Explore new and novel distribution alternatives
Because transportation can present significant distribution challenges in Africa, many manufacturers have devised novel ways to transport their goods. Also, the vast majority of consumers in Africa still buy from small stores, hawkers, and “spaza shops” (run out of homes in South Africa). While modern retail is growing, it’s still a fraction of the informal retail landscape.
To accelerate market coverage, many companies establish a network of trusted third-party distributors and wholesalers, teaming their own salesforce with distributors to ensure a measure of control.
Some companies collaborate with traditional outlets directly to increase sales and improve distribution, and in the process, professionalise the way shopkeepers work. According to the Deloitte assessment, Coca-Cola has a “small army of entrepreneurs” who take over where trucking ends by walking or biking products and successfully fulfilling last-mile deliveries.
Marico launched a program in Egypt aimed at developing its relationship with suppliers and distributors and improving their communication skills, as well as in sales and management techniques. Such programs enabled it to maximize its outreach to consumers through its trained associates.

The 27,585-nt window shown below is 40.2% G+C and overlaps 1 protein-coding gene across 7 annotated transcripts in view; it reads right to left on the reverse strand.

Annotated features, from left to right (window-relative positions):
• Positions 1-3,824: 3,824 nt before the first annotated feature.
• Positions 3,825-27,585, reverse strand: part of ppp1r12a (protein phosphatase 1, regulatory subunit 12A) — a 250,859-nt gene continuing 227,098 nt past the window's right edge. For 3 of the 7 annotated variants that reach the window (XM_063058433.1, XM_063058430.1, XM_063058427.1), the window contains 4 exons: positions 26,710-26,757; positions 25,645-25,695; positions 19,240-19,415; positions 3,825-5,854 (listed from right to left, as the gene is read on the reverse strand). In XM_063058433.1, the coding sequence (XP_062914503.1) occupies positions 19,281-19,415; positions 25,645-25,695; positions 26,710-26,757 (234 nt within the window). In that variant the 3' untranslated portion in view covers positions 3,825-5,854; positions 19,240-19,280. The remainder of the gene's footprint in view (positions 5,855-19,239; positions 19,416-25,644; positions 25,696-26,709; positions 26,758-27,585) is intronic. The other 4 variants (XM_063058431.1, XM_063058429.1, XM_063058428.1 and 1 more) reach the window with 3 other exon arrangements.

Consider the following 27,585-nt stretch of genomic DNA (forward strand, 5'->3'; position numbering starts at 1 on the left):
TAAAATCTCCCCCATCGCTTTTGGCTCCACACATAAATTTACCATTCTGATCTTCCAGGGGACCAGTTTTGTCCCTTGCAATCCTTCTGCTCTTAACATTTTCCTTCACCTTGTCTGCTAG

In some categories, companies bolster sales by encouraging unauthorised sellers to formalise their businesses. Brewer SABMiller helped illegal taverns in South Africa convert into licensed outlets, transforming off-the-books sellers into a thriving new retail segment.
Gain a competitive advantage by collecting your own data
Data on Africa’s diversified consumers and retail environment is scarce and often not accurate or reliable. Instead of relying on less-than-reliable data from public research firms, leading consumer packaged goods manufacturers use innovative technology to gather their own data.
A good example of this approach is Olam, who are a global leader in agricultural products with a packaged foods company in Africa. Olam is investing substantially in analysing the dramatic disparities across West African consumers, allowing it to tailor products to local demands and uncover potential new growth areas.
So, in a nutshell, by adopting a number of these approaches that we have highlighted above it will ensure that your organisation can face up squarely to the many distribution challenges in Africa. It is important to state that when developing a strategy or intervention plan it is necessary that businesses gather as much information about the environment in which it wants to operate and compete in. Africa is not a one size fits all approach and companies that have realised this are the ones that are making significant progress in Africa.